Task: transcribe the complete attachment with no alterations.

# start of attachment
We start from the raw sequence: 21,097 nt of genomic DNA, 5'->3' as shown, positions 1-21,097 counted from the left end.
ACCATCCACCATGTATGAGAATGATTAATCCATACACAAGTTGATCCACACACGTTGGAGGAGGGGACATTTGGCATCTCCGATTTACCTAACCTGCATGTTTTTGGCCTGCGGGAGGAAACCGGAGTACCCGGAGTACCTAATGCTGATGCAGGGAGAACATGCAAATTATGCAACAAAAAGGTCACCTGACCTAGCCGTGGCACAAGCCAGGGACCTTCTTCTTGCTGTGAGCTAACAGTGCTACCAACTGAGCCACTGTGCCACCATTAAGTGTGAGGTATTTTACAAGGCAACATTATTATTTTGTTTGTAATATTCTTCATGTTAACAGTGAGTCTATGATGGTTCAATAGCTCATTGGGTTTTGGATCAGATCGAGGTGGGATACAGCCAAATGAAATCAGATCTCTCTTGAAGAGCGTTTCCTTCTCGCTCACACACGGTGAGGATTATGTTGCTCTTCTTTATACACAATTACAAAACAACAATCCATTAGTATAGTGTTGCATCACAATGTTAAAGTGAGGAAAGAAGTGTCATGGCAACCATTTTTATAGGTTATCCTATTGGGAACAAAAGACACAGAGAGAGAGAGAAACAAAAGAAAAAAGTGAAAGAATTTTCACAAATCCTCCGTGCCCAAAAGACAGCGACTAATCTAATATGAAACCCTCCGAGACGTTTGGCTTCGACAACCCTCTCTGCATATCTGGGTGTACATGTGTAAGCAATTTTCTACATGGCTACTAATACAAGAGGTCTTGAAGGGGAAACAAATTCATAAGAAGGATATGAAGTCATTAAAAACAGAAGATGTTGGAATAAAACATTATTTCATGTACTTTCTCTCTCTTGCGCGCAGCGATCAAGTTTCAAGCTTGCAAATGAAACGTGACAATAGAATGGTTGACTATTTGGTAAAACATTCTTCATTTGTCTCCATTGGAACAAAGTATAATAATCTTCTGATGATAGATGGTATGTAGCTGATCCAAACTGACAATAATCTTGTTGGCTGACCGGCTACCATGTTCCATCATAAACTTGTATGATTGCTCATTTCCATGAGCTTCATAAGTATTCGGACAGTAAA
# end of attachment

We start from the raw sequence: 21,097 nt of genomic DNA, 5'->3' as shown, positions 1-21,097 counted from the left end.
ACCATCCACCATGTATGAGAATGATTAATCCATACACAAGTTGATCCACACACGTTGGAGGAGGGGACATTTGGCATCTCCGATTTACCTAACCTGCATGTTTTTGGCCTGCGGGAGGAAACCGGAGTACCCGGAGTACCTAATGCTGATGCAGGGAGAACATGCAAATTATGCAACAAAAAGGTCACCTGACCTAGCCGTGGCACAAGCCAGGGACCTTCTTCTTGCTGTGAGCTAACAGTGCTACCAACTGAGCCACTGTGCCACCATTAAGTGTGAGGTATTTTACAAGGCAACATTATTATTTTGTTTGTAATATTCTTCATGTTAACAGTGAGTCTATGATGGTTCAATAGCTCATTGGGTTTTGGATCAGATCGAGGTGGGATACAGCCAAATGAAATCAGATCTCTCTTGAAGAGCGTTTCCTTCTCGCTCACACACGGTGAGGATTATGTTGCTCTTCTTTATACACAATTACAAAACAACAATCCATTAGTATAGTGTTGCATCACAATGTTAAAGTGAGGAAAGAAGTGTCATGGCAACCATTTTTATAGGTTATCCTATTGGGAACAAAAGACACAGAGAGAGAGAGAAACAAAAGAAAAAAGTGAAAGAATTTTCACAAATCCTCCGTGCCCAAAAGACAGCGACTAATCTAATATGAAACCCTCCGAGACGTTTGGCTTCGACAACCCTCTCTGCATATCTGGGTGTACATGTGTAAGCAATTTTCTACATGGCTACTAATACAAGAGGTCTTGAAGGGGAAACAAATTCATAAGAAGGATATGAAGTCATTAAAAACAGAAGATGTTGGAATAAAACATTATTTCATGTACTTTCTCTCTCTTGCGCGCAGCGATCAAGTTTCAAGCTTGCAAATGAAACGTGACAATAGAATGGTTGACTATTTGGTAAAACATTCTTCATTTGTCTCCATTGGAACAAAGTATAATAATCTTCTGATGATAGATGGTATGTAGCTGATCCAAACTGACAATAATCTTGTTGGCTGACCGGCTACCATGTTCCATCATAAACTTGTATGATTGCTCATTTCCATGAGCTTCATAAGTATTCGGACAGTAAA